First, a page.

Kagel explained it's obvious why the Jockey Club Rules are bound to fall: "Cloned horses, being from the best blood lines, are much faster than run-of-the-mill race horses. An entrepreneur will step up to the plate and produce made-for-television-races pitting clones, even identical clones, against each other that will draw huge television audiences because people want to see the fastest and legendary horses race. Betting will occur on the internet through the numerous off shore gambling websites. Fans will stay away from the tracks in large numbers. The track owners will realize that they have been relegated to minor league status and then, facing a substantial lack of revenue, will embrace cloning and the Jockey Club Rules will be changed. It's always all about money in the long run."

Kagel concluded, "The deadline to sign for the only slot available for the entire world at http://www.horsecloning.com is August 15. We will broker your clones for you as well as putting your horse on our list for next season."

Contact:

Peter Kagel
305-304-0368
email: reminds@mindspring.com - please reference "horsecloning"

# # #

 

xxxxxxxxxxxxxxxxxxxxxxxxxxxxxxxxxxxxxxxxxxxxxxxxxxxxxxxxxxxx

 

This is an interesting article on the law, economics and ethics of cloning horses.

This article from Harvard Law and Technology Journal, Spring 2006, is very long.  Click on the link for the full article.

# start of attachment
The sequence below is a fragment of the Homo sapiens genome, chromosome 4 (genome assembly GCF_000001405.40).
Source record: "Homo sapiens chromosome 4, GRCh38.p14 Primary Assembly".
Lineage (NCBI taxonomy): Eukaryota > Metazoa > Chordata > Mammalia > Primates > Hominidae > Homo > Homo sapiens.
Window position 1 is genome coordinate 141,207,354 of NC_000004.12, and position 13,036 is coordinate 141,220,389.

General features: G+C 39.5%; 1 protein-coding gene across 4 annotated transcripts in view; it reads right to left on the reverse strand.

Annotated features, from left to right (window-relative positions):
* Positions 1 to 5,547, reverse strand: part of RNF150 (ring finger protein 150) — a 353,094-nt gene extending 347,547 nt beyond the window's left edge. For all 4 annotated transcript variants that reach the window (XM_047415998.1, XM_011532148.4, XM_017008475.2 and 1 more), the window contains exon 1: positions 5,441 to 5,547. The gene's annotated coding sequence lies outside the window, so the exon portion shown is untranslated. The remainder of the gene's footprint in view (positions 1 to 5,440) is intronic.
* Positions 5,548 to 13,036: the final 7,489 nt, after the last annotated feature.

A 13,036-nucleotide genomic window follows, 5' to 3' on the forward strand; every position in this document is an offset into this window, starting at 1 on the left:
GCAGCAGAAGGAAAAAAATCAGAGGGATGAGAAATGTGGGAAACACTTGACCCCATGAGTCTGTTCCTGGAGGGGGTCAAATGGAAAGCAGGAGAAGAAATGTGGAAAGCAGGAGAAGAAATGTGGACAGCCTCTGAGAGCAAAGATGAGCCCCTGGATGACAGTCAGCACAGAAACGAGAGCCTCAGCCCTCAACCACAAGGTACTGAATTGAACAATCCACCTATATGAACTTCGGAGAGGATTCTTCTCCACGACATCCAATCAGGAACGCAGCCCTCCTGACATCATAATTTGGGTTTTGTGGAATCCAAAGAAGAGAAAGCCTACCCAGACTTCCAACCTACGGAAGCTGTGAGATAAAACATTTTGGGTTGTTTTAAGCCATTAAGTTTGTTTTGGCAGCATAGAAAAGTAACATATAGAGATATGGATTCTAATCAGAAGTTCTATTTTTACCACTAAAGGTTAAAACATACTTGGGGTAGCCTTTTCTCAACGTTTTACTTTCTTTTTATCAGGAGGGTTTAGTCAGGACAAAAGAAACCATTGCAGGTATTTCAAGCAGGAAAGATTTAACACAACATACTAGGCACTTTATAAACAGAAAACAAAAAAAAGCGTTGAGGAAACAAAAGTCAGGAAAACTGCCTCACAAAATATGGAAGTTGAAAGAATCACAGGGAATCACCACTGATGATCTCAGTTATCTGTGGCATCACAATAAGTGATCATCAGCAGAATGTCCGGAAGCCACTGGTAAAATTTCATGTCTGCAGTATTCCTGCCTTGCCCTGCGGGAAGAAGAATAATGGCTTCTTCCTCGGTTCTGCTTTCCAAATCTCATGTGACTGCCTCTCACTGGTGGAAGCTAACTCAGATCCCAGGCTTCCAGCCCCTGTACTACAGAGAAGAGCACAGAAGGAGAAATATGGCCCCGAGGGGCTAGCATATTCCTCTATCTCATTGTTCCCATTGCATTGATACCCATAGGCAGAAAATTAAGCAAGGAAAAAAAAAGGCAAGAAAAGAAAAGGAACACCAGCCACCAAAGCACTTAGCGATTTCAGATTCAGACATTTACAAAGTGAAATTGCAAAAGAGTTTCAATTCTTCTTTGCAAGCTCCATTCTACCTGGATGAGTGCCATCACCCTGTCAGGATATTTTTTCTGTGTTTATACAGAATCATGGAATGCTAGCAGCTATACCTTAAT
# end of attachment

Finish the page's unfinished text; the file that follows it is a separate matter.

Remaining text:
This is the html version of the file http://jolt.law.harvard.edu/articles/pdf/v19/19HarvJLTech413.pdf.

G o o g l e automatically generates html versions of documents as we crawl the web.

To link to or bookmark this page, use the following url: http://www.google.com/search?q=cache:MTSnczRkdEMJ:jolt.law.harvard.edu/articles/pdf/v19/19HarvJLTech413.pdf+cloning+horses+Harvard+ethics&hl=en&ct=clnk&cd=2&gl=us

 

The genetic engineering of animals is here.1Animal genetic engi-neering is already producing scientific breakthroughs in human healthcare and food production. Genetic engineering can mean huge profits for these industries, as well as for the sporting and pet retailindustries. Additionally, genetic engineering may assist in preventingthe extinction of endangered species. But, because of all the scientificand economic benefits of animal genetic engineering, its ethical im-plications risk being overlooked. Thorough evaluation of the merits ofgenetic engineering requires consideration of both the ethical and Page 1